Investment resources can then be applied to fuel the new ideas through select customer partnering - or what I call, customer innovation. This is not technology pushed to the customer; nor is it products and services driven by what the market demands today. It is a robust set of interactions carefully managed in which knowledge flows freely into and out of the organization. It is such a system which can enable the creation and application of new ideas - real-time. How else does an organization build the business case for a product or market that doesn't yet exist?!
Focus on Customer Success
Isn't success just a part of customer satisfaction? The answer is, no. Interacting with the customer to make them successful requires a totally different paradigm. It requires different questions. The intent is one of learning from, not delivering to, the customer.
The learning, however, is not only about product requirements or what constitutes improved process or service. It is, rather, viewing the customer as a interdependent stakeholder in the innovation value-system! What is their vision? What are their real competitive threats? How do they interact with their customers? What relationships do they have with other suppliers, alliances, and marketing partners - some of whom may even be your competitors? What are their relative strengths and weaknesses? What is it that they need in order to be successful; but have not envisioned you as their supplier? It may be that their business strategy requires your competence, but which you have not packaged to be sold! Therefore, in a true symbiotic relationship, you are able to determine together that which neither of you might have envisioned separately.
Once a company enters into such intimate customer partnering, insight can be gleaned on the unserved markets and unarticulated needs - the unleashed opportunity -as described by C.K. Prahalad and Gary Hamel. How does one create the business justification for the market that doesn't yet exist?! There is no market research data, no obvious competitors to monitor, and no products or services to reverse engineer. It is only through collaborative insight with stakeholders - especially customers - can a company optimally innovate its future.
Enhanced by worldwide communications technology and magnified market complexity, the dynamics of competition are likely to increase, not decrease. Therefore, new management methodologies must be utilized - those which may not yet be tested and true. The industry leaders today are learners(4) - those who are able to learn from every interaction with customers and feed those insights back into corporate strategy efficiently and expeditiously. The structure is networked and the process is one of a value-system, not a value-chain. People are viewed as sources of knowledge and their relationships are symbiotic. Performance is based upon the intangible assets (i.e., the difference between book value and market value) - how well they are managed and leveraged. The distinguishing partner factor may actually be the faith that you and your customers have in your mutual future. Resources - financial , human and technical - will be allocated differently depending upon the degree of customer intimacy and quality of conversation. How vested are you in the success - not satisfaction - of your customers?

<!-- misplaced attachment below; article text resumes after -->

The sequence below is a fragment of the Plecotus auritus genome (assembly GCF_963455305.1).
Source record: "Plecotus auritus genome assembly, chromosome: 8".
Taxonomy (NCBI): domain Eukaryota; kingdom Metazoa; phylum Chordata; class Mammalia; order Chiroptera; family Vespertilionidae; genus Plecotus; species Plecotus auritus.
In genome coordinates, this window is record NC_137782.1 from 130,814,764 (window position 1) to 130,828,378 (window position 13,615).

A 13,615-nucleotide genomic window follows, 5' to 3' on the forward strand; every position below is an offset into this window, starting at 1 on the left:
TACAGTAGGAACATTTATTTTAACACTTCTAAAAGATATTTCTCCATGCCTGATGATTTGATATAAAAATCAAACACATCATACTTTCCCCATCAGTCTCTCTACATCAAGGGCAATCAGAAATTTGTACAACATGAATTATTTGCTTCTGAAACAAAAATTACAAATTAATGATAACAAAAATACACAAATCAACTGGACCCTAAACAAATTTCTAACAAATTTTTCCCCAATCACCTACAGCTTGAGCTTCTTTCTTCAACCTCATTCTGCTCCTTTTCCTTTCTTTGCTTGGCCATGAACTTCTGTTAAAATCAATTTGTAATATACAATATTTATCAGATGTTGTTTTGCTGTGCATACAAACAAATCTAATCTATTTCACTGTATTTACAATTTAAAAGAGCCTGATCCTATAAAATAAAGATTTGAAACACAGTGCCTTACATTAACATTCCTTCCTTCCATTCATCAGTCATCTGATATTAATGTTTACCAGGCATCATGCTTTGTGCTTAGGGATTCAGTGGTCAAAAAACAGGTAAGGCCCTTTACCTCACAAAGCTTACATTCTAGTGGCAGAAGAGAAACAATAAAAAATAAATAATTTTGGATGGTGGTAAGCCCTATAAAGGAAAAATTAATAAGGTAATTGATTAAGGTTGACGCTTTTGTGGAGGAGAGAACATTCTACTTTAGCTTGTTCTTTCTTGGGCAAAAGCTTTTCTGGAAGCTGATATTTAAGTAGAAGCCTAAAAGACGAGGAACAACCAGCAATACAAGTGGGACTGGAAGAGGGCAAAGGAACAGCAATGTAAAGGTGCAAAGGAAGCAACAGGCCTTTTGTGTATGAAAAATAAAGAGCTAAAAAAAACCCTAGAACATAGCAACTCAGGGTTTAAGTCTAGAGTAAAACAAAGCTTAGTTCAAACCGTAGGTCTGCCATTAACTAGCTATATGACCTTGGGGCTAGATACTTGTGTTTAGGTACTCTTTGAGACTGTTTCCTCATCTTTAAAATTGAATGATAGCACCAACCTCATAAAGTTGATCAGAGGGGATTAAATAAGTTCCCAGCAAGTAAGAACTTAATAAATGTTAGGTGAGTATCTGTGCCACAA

(1) Customer Value. Supplement to Skandia's 1996 Annual
Report. (2) Mary Leonard. Quick! Call the Knowledge Manager. The Boston Globe (6/22/97)
What follows are marketing messages which have been tracked to this new concept of customer partnering.
"Customerize" - Unisys (WSJ 94)
"Relationships That Endure"; "CIGNA - A Century of Financial Partnership" - Citibank (WSJ 1/19/95)
"Our Business is Helping You Stay Focused" - General Electric (WSJ 1/19/95)
"Facing the Issues that Face our Customers." - Liberty Mutual (WSJ 3/28/95)
"If it is Your Concern, It's Our Concern." - Chrysler Corporation (WSJ 2/28/95)
"Good relationships need careful nurturing. We call our approach 'Total Customer Care.'" - Schott (WSJ 6/95)
"If integrity, trust and genuine caring matter to you, you're not alone. They matter to us too." - Transnational Life Companies (Fortune - 6/95)
"There are people who know your business as well as you do." - Aetna Life & Casualty (Fortune - 6/95)
"Only someone who knows where you come from can take you where you are going." - Bell Atlantic (WSJ 7/27/95)
"It's Time You Knew Us as our Customers Do" - SGS Thompson (Fortune - 7/95)
"Helping Investors Help Themselves" - Charles Schwab & Co. (Fortune - 7/95)
"Imagine What We Can Do For You." - Software AG (WSJ 8/24/95)
"At Parker, Our Customer Relationships Run Deep" - Parker Hannifin Corporation (WSJ - 8/24/95)
"Delivering Excellent Customer Service" - Kellogg School/Northwestern University (WSJ - 8/24/95) "Our Business is Helping Yours." - General Electric Capital Services (WSJ - 8/29/95)
"Keeping You Ahead of the Game." - Bell South (WSJ - 9/26/95)
"A Vested Interest in Your Success." - Everen Securities (WSJ - 9/26/95)
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To focus on your customer see Profiles of Customer Innovation